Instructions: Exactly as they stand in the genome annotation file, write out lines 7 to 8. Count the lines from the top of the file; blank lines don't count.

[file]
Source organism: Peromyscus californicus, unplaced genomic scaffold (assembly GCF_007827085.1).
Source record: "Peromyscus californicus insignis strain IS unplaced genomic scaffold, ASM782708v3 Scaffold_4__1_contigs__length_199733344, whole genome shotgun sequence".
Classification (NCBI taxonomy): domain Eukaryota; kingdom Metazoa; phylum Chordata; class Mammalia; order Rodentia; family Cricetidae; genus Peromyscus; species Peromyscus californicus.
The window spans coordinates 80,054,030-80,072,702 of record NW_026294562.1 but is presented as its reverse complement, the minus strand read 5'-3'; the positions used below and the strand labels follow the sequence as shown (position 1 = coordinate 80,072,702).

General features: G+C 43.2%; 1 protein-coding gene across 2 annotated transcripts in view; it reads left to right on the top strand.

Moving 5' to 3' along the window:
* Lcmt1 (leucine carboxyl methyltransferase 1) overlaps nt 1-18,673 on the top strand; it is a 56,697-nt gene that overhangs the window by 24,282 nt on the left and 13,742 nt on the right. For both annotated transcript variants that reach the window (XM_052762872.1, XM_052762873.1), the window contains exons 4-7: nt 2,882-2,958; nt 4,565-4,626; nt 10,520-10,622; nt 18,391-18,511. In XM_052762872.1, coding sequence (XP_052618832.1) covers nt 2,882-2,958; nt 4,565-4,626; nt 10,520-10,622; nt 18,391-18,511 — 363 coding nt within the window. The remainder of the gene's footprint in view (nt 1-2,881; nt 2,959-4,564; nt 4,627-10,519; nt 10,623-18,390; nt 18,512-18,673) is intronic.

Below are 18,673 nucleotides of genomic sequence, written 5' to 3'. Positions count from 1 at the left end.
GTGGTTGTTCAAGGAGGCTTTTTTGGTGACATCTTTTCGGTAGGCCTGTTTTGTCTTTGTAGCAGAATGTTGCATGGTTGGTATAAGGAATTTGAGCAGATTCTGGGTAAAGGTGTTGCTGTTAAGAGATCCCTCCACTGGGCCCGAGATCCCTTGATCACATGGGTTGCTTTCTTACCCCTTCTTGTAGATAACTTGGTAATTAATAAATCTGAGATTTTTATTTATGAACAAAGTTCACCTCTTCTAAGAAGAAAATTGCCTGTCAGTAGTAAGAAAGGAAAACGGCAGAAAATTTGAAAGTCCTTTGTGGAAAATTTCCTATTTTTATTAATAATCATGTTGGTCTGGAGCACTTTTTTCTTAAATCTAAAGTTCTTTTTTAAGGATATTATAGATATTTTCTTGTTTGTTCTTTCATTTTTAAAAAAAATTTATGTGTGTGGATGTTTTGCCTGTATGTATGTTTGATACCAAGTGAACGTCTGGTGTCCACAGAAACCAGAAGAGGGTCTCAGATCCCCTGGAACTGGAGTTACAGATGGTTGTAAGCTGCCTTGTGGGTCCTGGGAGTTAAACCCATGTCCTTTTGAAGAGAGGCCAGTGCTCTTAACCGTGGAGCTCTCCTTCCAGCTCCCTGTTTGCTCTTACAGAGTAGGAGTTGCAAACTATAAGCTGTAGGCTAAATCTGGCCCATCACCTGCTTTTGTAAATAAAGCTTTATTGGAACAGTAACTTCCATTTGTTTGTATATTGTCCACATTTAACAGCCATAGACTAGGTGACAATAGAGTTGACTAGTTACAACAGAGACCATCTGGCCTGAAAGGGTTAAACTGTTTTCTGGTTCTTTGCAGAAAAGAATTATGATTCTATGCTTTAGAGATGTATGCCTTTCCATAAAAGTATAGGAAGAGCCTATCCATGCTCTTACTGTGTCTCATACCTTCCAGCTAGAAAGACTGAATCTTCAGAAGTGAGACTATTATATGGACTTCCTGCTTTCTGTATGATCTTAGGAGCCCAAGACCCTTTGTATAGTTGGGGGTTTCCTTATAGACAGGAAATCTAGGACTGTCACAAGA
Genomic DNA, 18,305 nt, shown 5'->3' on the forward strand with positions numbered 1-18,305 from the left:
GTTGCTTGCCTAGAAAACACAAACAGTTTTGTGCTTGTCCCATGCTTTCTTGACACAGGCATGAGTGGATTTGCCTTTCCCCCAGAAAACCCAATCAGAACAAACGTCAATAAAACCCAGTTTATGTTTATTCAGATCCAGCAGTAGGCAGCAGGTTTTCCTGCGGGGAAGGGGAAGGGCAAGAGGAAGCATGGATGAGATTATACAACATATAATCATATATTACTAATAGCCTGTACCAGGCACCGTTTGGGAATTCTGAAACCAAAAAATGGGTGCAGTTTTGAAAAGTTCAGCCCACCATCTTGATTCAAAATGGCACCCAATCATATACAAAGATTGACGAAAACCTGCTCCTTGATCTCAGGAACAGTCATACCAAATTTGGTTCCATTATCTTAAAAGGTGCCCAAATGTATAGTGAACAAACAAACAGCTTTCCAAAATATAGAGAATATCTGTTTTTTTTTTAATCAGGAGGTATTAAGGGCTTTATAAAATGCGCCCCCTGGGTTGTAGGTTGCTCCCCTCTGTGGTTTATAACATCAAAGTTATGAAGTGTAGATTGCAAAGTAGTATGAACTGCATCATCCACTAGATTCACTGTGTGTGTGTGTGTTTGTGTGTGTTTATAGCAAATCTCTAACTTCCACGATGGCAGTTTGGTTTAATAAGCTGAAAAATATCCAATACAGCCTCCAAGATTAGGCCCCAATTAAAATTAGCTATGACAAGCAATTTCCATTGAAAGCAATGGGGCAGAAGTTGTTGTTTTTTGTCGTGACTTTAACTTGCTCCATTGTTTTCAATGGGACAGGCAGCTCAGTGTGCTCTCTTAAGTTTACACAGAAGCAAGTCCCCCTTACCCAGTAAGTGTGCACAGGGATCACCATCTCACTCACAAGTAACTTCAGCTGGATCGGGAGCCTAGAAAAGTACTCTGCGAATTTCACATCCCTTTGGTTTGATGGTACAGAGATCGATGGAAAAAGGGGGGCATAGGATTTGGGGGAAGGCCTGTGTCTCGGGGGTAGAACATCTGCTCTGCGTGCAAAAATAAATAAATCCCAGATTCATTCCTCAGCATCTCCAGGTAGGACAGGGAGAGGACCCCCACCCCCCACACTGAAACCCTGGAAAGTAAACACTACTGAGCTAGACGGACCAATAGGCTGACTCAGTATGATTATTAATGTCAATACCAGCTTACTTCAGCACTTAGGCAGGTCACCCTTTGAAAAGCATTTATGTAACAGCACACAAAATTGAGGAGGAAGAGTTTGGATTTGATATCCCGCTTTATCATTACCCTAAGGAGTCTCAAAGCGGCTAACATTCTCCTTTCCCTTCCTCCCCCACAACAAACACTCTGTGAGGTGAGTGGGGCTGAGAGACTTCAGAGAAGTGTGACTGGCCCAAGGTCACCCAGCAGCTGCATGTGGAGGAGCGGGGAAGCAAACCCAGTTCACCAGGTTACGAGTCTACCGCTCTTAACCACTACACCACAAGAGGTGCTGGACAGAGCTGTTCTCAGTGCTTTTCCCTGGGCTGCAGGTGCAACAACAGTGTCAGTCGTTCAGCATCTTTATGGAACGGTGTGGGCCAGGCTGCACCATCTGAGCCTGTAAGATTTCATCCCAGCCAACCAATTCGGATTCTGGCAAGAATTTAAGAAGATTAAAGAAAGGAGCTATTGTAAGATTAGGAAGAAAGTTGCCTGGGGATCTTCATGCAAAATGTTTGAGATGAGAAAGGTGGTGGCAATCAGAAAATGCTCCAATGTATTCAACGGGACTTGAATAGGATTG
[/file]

* Lcmt1 (leucine carboxyl methyltransferase 1) overlaps nt 1-18,673 on the top strand; it is a 56,697-nt gene that overhangs the window by 24,282 nt on the left and 13,742 nt on the right. For both annotated transcript variants that reach the window (XM_052762872.1, XM_052762873.1), the window contains exons 4-7: nt 2,882-2,958; nt 4,565-4,626; nt 10,520-10,622; nt 18,391-18,511. In XM_052762872.1, coding sequence (XP_052618832.1) covers nt 2,882-2,958; nt 4,565-4,626; nt 10,520-10,622; nt 18,391-18,511 — 363 coding nt within the window. The remainder of the gene's footprint in view (nt 1-2,881; nt 2,959-4,564; nt 4,627-10,519; nt 10,623-18,390; nt 18,512-18,673) is intronic.

Below are 18,673 nucleotides of genomic sequence, written 5' to 3'. Positions count from 1 at the left end.